What Tottenham’s Moussa Sissoko signing says about the club, manager and player
Some will call Moussa Sissoko’s last second deadline day transfer to Spurs a Daniel Levy special. Some will question whether it makes sense to spend that kind of money on a temperamental midfielder who always seemed to have his best games against Tottenham. Some will question whether Sissoko fits into Mauricio Pochettino’s younger and very motivated team. All of those are valid questions to ask about what seems to be the most intriguing deadline day signing of them all.
With transfer guru Paul Mitchell heading out the Spurs Lodge exit door (despite the signing of Georges-Kevin N’Koudou, a player he championed), many wondered who was calling the shots at Tottenham in regards to transfers.
Despite what past experiences would tell you, this Sissoko signing made by Pochettino knowing exactly what he needed for his squad coming out of three less than stellar Premier League games. Spurs lacked dynamism and directness on the wings, and a bit of pace as well. Sissoko should, in theory, provide that when he is at his best. Understandably, it was hard for Sissoko to reach his peak form at Newcastle with the instability in the dugout and on the pitch, but if he’s ever going to reach the potential that has flashed at St. James Park and for France, Pochettino and Spurs are the best at possibly dragging that out of him.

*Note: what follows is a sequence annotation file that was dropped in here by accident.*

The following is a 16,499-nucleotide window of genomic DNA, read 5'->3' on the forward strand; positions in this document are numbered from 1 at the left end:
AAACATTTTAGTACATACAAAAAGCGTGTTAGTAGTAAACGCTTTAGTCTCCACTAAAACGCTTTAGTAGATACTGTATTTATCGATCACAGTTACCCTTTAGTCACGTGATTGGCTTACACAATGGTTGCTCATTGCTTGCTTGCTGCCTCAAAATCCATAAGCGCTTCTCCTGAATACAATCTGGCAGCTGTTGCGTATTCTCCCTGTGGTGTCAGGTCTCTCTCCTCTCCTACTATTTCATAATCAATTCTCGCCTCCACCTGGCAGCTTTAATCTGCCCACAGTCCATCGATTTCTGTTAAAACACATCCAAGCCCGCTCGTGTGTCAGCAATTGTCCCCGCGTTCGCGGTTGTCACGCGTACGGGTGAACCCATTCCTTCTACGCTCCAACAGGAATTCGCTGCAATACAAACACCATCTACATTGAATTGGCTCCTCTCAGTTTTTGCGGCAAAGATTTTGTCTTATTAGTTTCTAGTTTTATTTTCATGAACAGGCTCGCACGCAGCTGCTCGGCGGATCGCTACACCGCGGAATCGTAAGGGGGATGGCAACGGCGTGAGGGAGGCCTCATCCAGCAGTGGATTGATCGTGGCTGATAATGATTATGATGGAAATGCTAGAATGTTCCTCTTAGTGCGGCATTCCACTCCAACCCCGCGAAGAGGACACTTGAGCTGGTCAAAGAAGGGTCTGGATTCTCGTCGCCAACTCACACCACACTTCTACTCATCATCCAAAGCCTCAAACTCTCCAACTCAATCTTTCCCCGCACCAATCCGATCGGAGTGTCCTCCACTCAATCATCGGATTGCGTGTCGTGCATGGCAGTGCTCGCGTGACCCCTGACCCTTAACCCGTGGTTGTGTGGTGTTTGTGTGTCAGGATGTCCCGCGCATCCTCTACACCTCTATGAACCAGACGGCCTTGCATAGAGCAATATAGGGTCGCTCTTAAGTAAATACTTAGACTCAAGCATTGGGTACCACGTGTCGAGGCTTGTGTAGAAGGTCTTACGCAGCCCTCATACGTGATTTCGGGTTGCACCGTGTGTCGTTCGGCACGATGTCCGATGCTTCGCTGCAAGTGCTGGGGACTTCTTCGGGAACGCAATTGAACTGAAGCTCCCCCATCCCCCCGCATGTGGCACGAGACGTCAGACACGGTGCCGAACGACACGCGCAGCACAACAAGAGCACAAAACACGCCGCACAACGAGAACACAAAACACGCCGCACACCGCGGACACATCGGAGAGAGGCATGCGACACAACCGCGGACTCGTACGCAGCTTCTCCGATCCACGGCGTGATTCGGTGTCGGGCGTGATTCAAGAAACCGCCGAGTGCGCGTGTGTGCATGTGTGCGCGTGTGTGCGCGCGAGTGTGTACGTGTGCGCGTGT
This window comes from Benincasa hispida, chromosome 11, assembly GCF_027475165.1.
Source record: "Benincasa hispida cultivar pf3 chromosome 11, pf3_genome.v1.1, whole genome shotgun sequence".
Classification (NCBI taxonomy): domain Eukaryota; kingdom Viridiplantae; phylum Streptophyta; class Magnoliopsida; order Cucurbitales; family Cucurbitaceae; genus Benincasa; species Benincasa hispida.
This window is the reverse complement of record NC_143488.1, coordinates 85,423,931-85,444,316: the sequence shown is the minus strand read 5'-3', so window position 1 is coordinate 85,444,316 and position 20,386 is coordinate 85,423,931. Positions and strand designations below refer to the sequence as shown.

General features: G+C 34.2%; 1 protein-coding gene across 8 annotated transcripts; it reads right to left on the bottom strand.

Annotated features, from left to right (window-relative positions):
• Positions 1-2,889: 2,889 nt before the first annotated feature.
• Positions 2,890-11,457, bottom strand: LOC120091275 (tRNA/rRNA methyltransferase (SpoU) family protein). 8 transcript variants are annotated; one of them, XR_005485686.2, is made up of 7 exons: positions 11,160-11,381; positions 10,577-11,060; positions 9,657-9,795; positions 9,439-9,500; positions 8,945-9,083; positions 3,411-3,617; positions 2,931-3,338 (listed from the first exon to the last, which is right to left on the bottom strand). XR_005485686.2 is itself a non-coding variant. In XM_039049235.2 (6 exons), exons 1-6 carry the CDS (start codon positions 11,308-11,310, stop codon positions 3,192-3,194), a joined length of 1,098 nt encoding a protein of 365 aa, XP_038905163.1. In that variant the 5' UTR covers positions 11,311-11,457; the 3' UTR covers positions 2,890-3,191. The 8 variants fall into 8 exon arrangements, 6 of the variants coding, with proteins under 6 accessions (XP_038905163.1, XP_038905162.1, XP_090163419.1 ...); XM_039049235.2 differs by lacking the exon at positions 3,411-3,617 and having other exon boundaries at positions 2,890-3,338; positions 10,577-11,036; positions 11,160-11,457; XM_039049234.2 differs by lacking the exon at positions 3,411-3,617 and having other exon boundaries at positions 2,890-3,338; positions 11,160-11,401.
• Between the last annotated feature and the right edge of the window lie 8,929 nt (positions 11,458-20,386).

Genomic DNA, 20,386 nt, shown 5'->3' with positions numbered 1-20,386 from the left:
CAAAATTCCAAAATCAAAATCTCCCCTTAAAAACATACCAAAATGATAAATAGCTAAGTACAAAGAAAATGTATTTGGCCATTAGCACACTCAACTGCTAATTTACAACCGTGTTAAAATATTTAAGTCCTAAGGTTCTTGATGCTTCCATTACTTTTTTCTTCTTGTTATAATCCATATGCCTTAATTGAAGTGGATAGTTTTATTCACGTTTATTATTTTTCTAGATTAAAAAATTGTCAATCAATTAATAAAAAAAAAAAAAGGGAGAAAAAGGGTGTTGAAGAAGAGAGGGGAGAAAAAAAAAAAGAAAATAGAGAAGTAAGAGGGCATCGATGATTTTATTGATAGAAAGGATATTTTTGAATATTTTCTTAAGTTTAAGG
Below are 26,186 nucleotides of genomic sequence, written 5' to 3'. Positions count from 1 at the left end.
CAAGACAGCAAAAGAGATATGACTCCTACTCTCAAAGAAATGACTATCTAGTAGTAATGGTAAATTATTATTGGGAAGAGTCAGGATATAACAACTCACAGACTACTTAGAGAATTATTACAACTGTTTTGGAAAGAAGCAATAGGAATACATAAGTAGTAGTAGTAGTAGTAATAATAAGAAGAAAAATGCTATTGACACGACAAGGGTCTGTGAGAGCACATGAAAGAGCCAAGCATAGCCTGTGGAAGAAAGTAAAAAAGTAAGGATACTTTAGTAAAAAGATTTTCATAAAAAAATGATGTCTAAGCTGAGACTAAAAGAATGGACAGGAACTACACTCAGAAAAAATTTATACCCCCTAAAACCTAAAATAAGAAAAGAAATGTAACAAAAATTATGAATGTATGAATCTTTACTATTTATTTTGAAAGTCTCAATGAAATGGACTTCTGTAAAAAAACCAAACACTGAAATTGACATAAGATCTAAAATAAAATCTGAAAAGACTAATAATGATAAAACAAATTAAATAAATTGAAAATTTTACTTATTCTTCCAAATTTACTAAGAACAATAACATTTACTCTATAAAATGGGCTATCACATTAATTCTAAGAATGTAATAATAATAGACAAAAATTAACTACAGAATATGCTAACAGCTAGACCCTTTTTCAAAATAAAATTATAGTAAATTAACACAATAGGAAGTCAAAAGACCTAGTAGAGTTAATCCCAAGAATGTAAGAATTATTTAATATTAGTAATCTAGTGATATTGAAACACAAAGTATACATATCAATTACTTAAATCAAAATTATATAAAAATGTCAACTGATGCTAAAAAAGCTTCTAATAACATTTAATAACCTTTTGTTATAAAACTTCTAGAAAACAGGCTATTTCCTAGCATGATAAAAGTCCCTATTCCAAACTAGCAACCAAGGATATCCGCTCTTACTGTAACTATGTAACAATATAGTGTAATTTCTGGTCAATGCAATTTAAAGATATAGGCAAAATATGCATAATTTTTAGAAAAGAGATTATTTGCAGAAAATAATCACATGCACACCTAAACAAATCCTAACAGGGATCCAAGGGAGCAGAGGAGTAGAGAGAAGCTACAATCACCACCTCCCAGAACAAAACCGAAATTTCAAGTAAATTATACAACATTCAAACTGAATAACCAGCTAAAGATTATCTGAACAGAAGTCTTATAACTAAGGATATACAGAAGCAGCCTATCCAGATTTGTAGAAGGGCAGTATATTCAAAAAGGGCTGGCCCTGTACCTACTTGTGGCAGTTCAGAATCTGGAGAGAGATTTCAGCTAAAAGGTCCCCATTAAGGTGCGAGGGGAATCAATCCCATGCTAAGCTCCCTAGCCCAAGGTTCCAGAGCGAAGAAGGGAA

Sissoko will certainly not want to hear that he won’t be first choice for Spurs, but making this move he undoubtedly understood that. At least for most Premier League games, he’ll be an impact sub that Pochettino can use to change a game when Spurs are looking stale, especially out wide. And there’s no doubt that with a full slate of UEFA Champions League, League Cup and FA Cup games to come, as well as the inevitable drag of injuries, Sissoko will be afforded every chance to snatch a starting role. Pochettino is the type of manager that will give players chances to earn jobs, and Sissoko will have to do just that to break into a Spurs XI that is about as good as it gets in the Premier League as of now.
Sissoko should take the experiences of Moussa Dembele under Pochettino, and take great excitement from them. Dembele was a bit of a misfit before Pochettino arrived at Tottenham, and even for almost a season after. But Dembele was transformed into a dynamite box-to-box midfielder with his unparalleled dribbling skills and strength on the ball, and has become one of the most important players at the club. Dembele just needed a manager to see the talent in him and harness it properly, and in many ways Sissoko is quite similar. He never had a settled position at St. James Park, and therefore his form was always hit and miss. But those flashes of brilliance always turned out to be fleeting, which frustrated so many who know what Sissoko could become.